Commuter Tax Benefits

Qualified Transportation Fringe Benefits Summary Table


Qualified transportation fringe benefits (Section 132(f) of the Internal Revenue Code) or “Commuter Tax Benefits” are like money in the bank. Employers save on payroll related taxes. Employees save on federal income taxes.

In 2013, under the fiscal cliff deal, Congress changed the effective date of Qualified Transportation Fringe Benefits (Section 132(f)) and extended its end date through December 31, 2013. The American Taxpayer Relief Act of 2012 now provides the option for most employers to provide transit and vanpool tax free benefits to their employees up to $245* per month. Previously, under the American Taxpayer Relief Act of 2012, employers may provide workers with up to $240 per month in tax-free transit and commuter highway vehicle (e.g., vanpool) benefits.  The Act made this change effective as of January 1, 2012.** Prior to this change, the maximum level for transit and vanpool benefits was $125 per month for 2012.

The monthly limitation under Section 132(f)(2)(A) Qualified Transportation Fringe Benefits regarding the aggregate fringe benefit exclusion amount for vanpools (commuter highway vehicles) and transit passes is $245. The monthly limitation under Section 132(f)(2)(B) regarding the fringe benefit exclusion amount for qualified parking is $245. Commuters can receive both the transit and parking benefits (i.e., up to $490 per month). Employers can allow employees to use pretax dollars to pay for transit passes, vanpool fares and parking but not for bicycle benefits.

* Under Section 203 of the Administrative Taxpayer Relief Act of 2012, parity between the parking and transit/commuter highway vehicle benefits was reinstated at $240 per month and retroactively increased monthly transit benefit limit for 2012 from $125 per month to $240 per month.  Subsequently, the IRS applied a cost of living adjustment to the $240 per month value.  According to the IRS, “For tax year 2013, the monthly limitation regarding the aggregate fringe benefit exclusion amount for transit passes and transportation in a commuter highway vehicle is $245, up from $240 for tax year 2012 (the legislation provided a retroactive increase from the $125 limit that had been in place). Details on these inflation adjustments and others are contained in Revenue Procedure 2013-15, which will be published in Internal Revenue Bulletin 2013-5 on Jan.28, 2013.”  Source: http://www.irs.gov/uac/Newsroom/Annual-Inflation-Adjustments-for-2013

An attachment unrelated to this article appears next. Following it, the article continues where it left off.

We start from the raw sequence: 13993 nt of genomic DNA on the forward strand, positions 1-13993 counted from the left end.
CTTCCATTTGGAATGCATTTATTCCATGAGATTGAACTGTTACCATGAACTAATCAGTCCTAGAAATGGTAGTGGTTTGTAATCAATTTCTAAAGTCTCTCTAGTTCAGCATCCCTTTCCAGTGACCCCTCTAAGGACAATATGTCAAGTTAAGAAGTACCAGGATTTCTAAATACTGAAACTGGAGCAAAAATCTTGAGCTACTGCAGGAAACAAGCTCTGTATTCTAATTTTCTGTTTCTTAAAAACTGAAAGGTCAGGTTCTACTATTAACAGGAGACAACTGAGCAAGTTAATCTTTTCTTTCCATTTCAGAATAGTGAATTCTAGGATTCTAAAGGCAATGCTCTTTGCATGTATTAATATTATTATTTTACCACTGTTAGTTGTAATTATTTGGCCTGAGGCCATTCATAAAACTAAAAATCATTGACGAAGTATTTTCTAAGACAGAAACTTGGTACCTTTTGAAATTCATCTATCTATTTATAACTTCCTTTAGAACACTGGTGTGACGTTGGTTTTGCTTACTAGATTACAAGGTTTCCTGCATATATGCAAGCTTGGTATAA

**  Notice 2013-8 provides guidance for Section 203 of the Administrative Taxpayer Relief Act of 2012, which retroactively increased monthly transit benefit limit for 2012 from $125 per month to $240 per month. This notice provides a special correction procedure for employers who paid benefits in excess of $125 per month in 2012 and wish to make corrections on their fourth quarter Form 941. Notice 2013-8 will be published in Internal Revenue Bulletin 2013-7 on February 11, 2013.

Read over 30 Frequently Asked Questions, including questions about the bicycle commute option, in our National TDM and Telework Clearinghouse/Best Workplaces for Commuters‘ Support Center for more details about Commuter Tax Benefits.

The following summary was prepared to concisely but generally explain qualified transportation fringe benefits.  However, there are exceptions (e.g., partners, 2% owners in S-corps) so you should check with your tax advisor to meet your particular circumstances.

2013

Transit Vanpool Qualified Parking Qualified bicycle commuting reimbursement
Incentive Levels Up to $245/month*** for transit expenses Up to $245/month*** for vanpool expenses Up to $245/month**** for parking at or near an employer’s worksite, or at a facility from which employee commutes via transit, vanpool, or carpool Up to $20 per qualified bicycle commuting month. This exclusion for qualified bicycle commuting reimbursement includes any employer reimbursement during the 15-month period beginning with the first day of the calendar year for reasonable expensesincurred by the employee during the calendar year.